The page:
The second challenge in the parable is about judgment. Christ says, “Why do you notice the splinter in your brother’s eye, but do not perceive the wooden beam in your own?” This is common with human beings, right from the time of Adam. It is easier to talk about the spirituality of my neighbor than mine. It is easier to talk about my wife/husband’s bad attitude than mine. It is easier to cast blame on others because we are mostly inclined towards judging others. We see other’s fault too quickly. “She does this or that.” “He doesn’t do this or that.” Such is the human way. We condemn. We pick out defects. We examine other people’s consciences. We want to clean others up whereas we carry our dirt in a hidden and protected body. We wouldn’t talk about our filth. Christ calls us “hypocrite!” That’s exactly how the Pharisees behaved. They were very good in calling people out for their sins while living in denial. It is important today to do some self-reflection and find out what we need to clean up inside ourselves, then we can adjust properly to clean others up. The wooden beam blurs your vision to remove what is in the other person’s eyes. Here is what Saint Paul says, “You, therefore, have no excuse, you who pass judgment on someone else, for at whatever point you judge another, you are condemning yourself, because you who pass judgment do the same things. Now we know that God’s judgment against those who do such things is based on truth. 

So when you, a mere human being, pass judgment on them and yet do the same things, do you think you will escape God’s judgment? Or do you show contempt for the riches of his kindness, forbearance and patience, not realizing that God’s kindness is intended to lead you to repentance?” (Rom. 2:1-4). 

The third challenge is Christ’s remark, “A good tree does not bear rotten fruit, nor does a rotten tree bear good fruit.” Continuing from the preceding argument, the type of judgment we pass shows how much of who we are. The kind of judgment we pass tells about our inner disposition. Our mouth speaks mercy if our hearts contain mercy. Our mouth proclaims peace if we have peace within us. While growing up, some of us are brought up in unfriendly environments while some are brought up in friendly caring environments. Some individuals grow up not knowing what it means to receive care and support. Some never heard the words, “I love you” from their primary caregivers. Some never knew what it meant to empathize or show compassion. Some never knew what it meant to feel with those in pain. There are some who don’t understand what it means to show mercy. Such individuals will hardly show mercy, compassion, and care to those around them. Their words portray internal brokenness. Individuals who experience disruption usually express same in different ways. Individuals who experience love and mercy usually express love and mercy. Christ says, “For every tree is known by its own fruit.”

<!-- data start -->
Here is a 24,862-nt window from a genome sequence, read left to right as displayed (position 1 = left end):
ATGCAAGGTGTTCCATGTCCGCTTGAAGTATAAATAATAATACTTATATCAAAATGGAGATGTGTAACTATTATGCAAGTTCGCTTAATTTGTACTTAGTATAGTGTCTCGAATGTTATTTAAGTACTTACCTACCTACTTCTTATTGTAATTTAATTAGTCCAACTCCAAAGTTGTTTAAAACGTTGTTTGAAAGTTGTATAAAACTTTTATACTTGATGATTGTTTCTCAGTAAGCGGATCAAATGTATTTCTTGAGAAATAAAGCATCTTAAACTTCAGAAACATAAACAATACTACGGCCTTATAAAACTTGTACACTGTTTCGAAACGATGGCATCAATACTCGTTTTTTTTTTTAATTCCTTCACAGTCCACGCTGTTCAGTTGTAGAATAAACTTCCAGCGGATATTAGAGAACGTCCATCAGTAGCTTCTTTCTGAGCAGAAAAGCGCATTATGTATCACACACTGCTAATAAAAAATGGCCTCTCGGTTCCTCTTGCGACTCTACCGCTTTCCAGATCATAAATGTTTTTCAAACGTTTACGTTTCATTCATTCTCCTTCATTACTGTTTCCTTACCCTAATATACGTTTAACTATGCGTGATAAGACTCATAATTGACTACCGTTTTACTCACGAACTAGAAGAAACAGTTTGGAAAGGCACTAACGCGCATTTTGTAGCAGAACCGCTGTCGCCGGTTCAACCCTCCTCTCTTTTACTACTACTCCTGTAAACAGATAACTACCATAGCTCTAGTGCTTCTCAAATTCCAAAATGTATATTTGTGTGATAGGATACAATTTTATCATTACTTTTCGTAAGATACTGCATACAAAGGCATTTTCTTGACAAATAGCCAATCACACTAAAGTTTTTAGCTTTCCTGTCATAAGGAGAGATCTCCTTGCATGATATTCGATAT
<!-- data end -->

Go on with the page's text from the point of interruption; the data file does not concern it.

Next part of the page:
Today, as Christians, we are called to bear fruits that show our Christian environment. We are manured each day with the word of God. We take in love, truth, justice, compassion, holiness, and forgiveness. We store up these fruits inside ourselves. We are fed with the Bread of Life in the Blessed Eucharist. We should in turn bear such fruits that bring life to others. Let us not bear rotten fruits of sin and negativity. Let us not be blind leaders in our homes, offices, and relationships. Let us bring life to those around us. The good news is that we are called to the life that transcends the physical. We belong ultimately to immortality. We have the power to conquer sin and death. We bear the fruit of life.